I’ll tell ya, for a guy like me who loves to write about geopolitics, macroeconomics and what they will mean for individual stocks and people’s investments and retirement savings, this is like some kind of Golden Age…
Almost a year ago, Russian president Vladimir Putin officially broke the globalized world economy when he decided to unleash hell on his neighbor, Ukraine.
Now it’s true, the fault lines of the quid pro quo economic system politely called globalization were laid bare by the COVID pandemic and the breakdown of the supply chain between the U.S. and China.
But when Putin’s tanks rolled into Ukraine, it was as if Putin wedged a giant spike into globalization’s fault line. And when China’s president Xi Xinping chose to back Putin’s murderous play, that was the hammer stroke to the spike that broke the global economy apart.
For more than a year, American companies have been scrambling to reroute their supply chains out of China and into countries who value their business relationship with the biggest economy on earth.
And at the same time, the federal government has been aggressively trying to facilitate this transition with incentives like those in the Chips and Science Act of 2022, that, among other things, encourages semiconductor companies to bring supply chains and manufacturing all the way back to the U.S.
We’ve talked plenty here at Pro Trader Today about how the Chips and Science Act will affect investments in semiconductor stocks as well as the U.S. economy in general. And we’ve talked a lot about the Biden administration's ban on sending advanced semiconductors and the equipment to make them to China, a move that I would characterize as short term pain/long term gain for semiconductor stocks.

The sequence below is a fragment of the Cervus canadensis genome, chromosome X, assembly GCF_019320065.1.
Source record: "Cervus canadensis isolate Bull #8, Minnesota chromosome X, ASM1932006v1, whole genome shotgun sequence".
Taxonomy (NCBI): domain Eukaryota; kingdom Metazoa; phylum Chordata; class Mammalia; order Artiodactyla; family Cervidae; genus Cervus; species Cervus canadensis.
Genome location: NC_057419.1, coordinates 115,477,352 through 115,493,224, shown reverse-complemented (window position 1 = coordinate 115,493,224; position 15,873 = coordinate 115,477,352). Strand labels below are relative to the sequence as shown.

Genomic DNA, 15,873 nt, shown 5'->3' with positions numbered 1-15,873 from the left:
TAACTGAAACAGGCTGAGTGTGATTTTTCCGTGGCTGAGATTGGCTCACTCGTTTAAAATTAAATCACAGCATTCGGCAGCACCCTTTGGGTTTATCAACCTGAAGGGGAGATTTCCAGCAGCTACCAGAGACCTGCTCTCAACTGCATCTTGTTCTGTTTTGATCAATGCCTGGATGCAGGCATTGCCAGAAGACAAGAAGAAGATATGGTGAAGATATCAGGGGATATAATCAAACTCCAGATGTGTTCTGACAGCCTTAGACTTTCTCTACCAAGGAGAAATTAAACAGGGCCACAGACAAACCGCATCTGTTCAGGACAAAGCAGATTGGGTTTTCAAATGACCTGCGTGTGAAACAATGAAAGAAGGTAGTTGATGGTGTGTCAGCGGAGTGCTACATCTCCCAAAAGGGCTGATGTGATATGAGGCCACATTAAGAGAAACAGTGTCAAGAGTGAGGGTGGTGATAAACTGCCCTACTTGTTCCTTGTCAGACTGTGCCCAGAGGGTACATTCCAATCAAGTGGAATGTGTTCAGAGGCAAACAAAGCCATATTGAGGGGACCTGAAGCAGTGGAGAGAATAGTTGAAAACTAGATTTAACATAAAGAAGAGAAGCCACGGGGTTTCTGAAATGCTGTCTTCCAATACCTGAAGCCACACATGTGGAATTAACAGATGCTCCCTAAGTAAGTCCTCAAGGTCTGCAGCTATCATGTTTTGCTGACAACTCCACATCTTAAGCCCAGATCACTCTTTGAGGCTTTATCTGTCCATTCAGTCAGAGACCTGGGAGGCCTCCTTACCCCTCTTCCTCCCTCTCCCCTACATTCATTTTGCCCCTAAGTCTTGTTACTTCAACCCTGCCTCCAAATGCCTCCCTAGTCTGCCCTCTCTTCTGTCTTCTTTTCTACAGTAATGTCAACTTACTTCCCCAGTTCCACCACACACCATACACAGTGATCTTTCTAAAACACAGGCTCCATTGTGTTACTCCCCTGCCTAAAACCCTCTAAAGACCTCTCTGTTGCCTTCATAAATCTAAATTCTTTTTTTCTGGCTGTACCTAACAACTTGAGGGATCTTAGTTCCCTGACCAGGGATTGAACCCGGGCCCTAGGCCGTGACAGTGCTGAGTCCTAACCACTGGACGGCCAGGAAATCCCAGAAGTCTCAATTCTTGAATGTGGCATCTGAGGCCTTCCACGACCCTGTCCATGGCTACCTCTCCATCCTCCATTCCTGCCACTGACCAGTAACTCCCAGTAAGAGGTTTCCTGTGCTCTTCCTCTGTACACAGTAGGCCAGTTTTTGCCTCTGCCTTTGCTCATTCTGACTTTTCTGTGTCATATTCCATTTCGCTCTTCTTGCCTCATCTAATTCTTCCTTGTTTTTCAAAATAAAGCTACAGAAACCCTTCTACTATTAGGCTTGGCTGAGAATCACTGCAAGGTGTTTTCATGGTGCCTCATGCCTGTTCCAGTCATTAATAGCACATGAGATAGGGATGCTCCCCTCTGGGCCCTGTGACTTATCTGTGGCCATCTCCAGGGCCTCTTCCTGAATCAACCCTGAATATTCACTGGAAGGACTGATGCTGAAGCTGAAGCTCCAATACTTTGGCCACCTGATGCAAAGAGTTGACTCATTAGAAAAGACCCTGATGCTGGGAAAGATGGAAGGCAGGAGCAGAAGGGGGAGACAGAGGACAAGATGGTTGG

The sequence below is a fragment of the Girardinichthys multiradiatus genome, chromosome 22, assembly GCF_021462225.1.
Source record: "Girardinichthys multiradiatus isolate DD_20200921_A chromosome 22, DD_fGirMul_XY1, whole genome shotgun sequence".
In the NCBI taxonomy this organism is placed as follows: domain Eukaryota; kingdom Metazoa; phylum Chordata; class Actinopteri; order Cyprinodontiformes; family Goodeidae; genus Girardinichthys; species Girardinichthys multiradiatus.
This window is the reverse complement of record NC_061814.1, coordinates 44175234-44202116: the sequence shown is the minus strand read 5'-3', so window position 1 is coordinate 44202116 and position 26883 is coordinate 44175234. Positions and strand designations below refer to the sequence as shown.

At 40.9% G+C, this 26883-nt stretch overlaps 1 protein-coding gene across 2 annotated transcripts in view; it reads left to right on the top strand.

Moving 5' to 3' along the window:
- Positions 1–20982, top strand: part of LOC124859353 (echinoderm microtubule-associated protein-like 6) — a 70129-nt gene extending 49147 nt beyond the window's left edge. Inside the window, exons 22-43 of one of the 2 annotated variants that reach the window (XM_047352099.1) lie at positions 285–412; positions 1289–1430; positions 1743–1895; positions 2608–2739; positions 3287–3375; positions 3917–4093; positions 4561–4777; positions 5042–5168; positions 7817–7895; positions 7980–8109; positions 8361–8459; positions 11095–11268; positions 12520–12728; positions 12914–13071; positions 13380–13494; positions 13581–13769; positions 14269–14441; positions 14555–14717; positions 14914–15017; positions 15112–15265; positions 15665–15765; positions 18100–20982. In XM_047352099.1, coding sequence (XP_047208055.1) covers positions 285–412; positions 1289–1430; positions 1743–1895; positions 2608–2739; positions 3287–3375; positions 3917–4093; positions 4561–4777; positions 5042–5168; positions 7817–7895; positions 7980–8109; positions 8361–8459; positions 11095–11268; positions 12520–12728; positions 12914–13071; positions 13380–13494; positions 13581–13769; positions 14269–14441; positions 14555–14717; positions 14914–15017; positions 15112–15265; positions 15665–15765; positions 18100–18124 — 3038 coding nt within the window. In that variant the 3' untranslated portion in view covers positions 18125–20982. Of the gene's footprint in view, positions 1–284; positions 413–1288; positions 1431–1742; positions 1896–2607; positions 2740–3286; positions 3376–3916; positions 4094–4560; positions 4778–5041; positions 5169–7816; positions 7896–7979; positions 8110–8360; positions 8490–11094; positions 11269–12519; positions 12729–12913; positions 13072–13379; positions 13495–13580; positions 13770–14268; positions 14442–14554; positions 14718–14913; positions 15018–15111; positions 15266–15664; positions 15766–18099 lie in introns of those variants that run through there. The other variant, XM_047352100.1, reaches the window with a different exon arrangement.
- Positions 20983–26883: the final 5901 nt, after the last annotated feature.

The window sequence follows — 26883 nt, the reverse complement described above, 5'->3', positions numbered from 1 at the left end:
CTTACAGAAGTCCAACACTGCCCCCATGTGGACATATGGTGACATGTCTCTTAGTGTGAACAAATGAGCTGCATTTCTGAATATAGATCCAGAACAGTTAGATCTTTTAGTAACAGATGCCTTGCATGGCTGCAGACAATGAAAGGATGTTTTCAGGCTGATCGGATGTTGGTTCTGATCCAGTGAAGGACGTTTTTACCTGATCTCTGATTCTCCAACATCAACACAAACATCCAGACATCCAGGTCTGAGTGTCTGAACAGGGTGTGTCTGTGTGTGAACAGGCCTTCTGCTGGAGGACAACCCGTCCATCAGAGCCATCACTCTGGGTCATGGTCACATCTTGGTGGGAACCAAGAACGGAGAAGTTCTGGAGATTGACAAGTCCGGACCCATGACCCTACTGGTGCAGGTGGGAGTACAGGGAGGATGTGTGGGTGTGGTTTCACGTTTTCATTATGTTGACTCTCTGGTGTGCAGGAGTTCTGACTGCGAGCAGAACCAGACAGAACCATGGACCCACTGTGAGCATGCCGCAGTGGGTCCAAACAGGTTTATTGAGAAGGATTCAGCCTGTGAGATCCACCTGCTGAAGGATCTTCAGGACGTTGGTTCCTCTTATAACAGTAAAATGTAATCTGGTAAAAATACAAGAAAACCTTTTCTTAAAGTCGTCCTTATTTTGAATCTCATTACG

But last week, holy moly, it was like the whole “end of globalization” newsflow got kicked into overdrive…
Tech Economies Align
To kick off the, we got word that both Japan and the Netherlands would join the U.S. ban on sending advanced semiconductors and semiconductor equipment to China. This is significant because in addition to the engineering to make the chips, Japanese and Dutch companies are the ones that make the lithography equipment that etches the circuits that make advanced chips work.
As we discussed, for its cooperation, Japan is being outfitted with Tomahawk missiles to counter the threat from China’s North Korean lackey, Kim Jong-un.
I haven’t seen any specifics about the bribe for the Netherlands, but with Germany and France motivated by Russia’s war in Ukraine to aggressively expand their military, we probably don’t have to think too deeply to figure out what the Dutch might be getting.
On Tuesday, the U.S. and South Korea announced that they would “expand military drills and boost nuclear deterrence planning to counter North Korea’s weapons development and prevent a war.” So I think we can expect South Korea to get on board with the U.S. actions regarding China…